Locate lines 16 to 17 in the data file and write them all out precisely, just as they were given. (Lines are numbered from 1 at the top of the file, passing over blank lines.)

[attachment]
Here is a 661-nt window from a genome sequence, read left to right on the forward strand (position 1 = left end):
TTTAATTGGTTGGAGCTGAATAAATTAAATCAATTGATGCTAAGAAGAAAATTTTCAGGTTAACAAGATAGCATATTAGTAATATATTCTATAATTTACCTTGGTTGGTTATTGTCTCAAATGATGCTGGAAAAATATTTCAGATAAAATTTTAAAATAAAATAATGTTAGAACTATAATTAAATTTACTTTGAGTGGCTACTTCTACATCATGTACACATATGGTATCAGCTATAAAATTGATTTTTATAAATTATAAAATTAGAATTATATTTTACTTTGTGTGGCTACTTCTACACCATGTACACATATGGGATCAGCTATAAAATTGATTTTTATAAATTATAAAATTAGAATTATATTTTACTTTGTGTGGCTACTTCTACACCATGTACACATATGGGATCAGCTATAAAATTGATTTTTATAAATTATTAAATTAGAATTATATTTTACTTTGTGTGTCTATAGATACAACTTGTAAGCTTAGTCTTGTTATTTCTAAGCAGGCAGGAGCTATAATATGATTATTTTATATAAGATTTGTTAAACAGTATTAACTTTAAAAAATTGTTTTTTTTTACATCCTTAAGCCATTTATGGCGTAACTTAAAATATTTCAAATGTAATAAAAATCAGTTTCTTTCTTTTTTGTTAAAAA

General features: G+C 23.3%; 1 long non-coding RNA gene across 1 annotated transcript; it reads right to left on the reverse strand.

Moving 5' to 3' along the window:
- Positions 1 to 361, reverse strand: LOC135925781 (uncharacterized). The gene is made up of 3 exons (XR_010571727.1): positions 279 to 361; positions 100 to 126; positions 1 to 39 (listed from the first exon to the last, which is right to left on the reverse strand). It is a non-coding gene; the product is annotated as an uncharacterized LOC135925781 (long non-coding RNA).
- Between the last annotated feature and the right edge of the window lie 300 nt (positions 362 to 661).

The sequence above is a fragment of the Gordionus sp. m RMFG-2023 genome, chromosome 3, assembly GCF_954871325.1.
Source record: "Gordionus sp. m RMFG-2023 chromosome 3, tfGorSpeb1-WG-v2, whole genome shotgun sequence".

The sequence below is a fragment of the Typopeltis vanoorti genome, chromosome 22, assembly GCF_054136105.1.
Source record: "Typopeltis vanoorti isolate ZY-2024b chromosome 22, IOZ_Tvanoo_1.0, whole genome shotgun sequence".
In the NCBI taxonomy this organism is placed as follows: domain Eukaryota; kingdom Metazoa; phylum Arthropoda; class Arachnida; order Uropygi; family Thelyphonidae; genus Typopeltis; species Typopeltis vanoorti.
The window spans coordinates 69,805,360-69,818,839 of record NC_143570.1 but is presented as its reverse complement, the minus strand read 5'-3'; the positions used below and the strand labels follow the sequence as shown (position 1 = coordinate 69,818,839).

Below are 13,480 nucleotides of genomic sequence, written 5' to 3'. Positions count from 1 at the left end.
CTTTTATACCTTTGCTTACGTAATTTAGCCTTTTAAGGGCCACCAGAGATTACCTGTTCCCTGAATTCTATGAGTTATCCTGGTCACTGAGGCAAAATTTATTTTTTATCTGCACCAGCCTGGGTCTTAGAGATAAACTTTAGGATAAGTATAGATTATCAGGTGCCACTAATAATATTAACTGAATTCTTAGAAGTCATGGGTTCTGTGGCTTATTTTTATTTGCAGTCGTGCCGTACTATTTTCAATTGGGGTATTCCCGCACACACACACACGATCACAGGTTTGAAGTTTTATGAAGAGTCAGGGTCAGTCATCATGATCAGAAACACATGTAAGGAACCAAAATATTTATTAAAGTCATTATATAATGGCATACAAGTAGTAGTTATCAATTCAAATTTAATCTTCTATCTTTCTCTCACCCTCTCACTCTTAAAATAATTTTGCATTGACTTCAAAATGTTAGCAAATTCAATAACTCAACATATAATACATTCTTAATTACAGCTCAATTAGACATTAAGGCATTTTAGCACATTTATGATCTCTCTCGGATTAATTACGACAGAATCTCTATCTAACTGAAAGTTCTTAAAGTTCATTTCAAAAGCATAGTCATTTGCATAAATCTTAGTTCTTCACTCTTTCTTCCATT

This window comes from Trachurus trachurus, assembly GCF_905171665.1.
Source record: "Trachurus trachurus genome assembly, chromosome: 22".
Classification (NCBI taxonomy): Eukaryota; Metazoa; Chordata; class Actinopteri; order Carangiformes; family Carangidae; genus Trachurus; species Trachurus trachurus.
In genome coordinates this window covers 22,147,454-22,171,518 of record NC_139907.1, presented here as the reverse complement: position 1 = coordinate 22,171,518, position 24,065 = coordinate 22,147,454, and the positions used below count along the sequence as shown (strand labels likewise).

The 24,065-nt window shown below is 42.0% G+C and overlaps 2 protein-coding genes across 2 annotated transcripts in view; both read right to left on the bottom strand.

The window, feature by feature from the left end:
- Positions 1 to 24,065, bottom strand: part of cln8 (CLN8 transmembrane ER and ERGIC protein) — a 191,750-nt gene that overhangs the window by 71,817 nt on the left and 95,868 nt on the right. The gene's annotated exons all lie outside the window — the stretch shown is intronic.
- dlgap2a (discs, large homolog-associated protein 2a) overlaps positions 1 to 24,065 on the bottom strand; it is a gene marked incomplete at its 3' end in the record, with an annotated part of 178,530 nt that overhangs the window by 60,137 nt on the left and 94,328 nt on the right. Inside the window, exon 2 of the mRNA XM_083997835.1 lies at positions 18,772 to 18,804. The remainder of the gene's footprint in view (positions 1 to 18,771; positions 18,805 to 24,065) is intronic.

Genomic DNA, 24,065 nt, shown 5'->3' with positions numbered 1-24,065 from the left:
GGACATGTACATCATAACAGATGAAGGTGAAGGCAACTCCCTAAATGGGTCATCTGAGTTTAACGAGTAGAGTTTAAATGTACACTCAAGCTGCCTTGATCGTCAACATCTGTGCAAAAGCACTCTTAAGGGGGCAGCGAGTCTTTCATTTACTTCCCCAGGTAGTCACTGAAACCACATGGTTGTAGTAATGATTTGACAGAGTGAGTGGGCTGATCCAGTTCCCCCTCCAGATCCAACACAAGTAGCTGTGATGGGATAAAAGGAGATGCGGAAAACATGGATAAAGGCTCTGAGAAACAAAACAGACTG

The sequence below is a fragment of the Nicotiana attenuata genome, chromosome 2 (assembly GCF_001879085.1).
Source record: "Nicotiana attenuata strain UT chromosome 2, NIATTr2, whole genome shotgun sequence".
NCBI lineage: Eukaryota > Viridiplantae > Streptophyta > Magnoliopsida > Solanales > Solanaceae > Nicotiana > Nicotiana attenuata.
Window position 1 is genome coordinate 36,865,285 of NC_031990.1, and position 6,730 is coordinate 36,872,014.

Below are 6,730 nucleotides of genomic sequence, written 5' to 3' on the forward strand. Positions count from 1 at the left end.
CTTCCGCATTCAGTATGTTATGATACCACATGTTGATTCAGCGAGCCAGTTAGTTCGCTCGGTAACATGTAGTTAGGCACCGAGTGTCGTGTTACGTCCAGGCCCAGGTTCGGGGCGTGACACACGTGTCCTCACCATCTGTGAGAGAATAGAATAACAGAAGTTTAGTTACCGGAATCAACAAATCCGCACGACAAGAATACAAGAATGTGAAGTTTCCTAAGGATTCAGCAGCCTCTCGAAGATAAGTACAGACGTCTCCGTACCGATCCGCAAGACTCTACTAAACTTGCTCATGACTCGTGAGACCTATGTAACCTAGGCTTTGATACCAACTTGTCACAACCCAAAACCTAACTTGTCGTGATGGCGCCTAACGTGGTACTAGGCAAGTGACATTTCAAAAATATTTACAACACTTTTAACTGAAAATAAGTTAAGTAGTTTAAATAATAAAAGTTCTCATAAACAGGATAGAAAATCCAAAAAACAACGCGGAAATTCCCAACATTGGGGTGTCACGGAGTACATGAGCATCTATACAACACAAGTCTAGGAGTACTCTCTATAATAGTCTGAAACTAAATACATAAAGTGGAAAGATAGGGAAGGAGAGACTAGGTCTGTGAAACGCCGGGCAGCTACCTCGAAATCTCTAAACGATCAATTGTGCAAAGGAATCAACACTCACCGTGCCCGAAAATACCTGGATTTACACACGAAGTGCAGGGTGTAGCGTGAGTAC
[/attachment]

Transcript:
Source record: "Trachurus trachurus genome assembly, chromosome: 22".
Classification (NCBI taxonomy): Eukaryota; Metazoa; Chordata; class Actinopteri; order Carangiformes; family Carangidae; genus Trachurus; species Trachurus trachurus.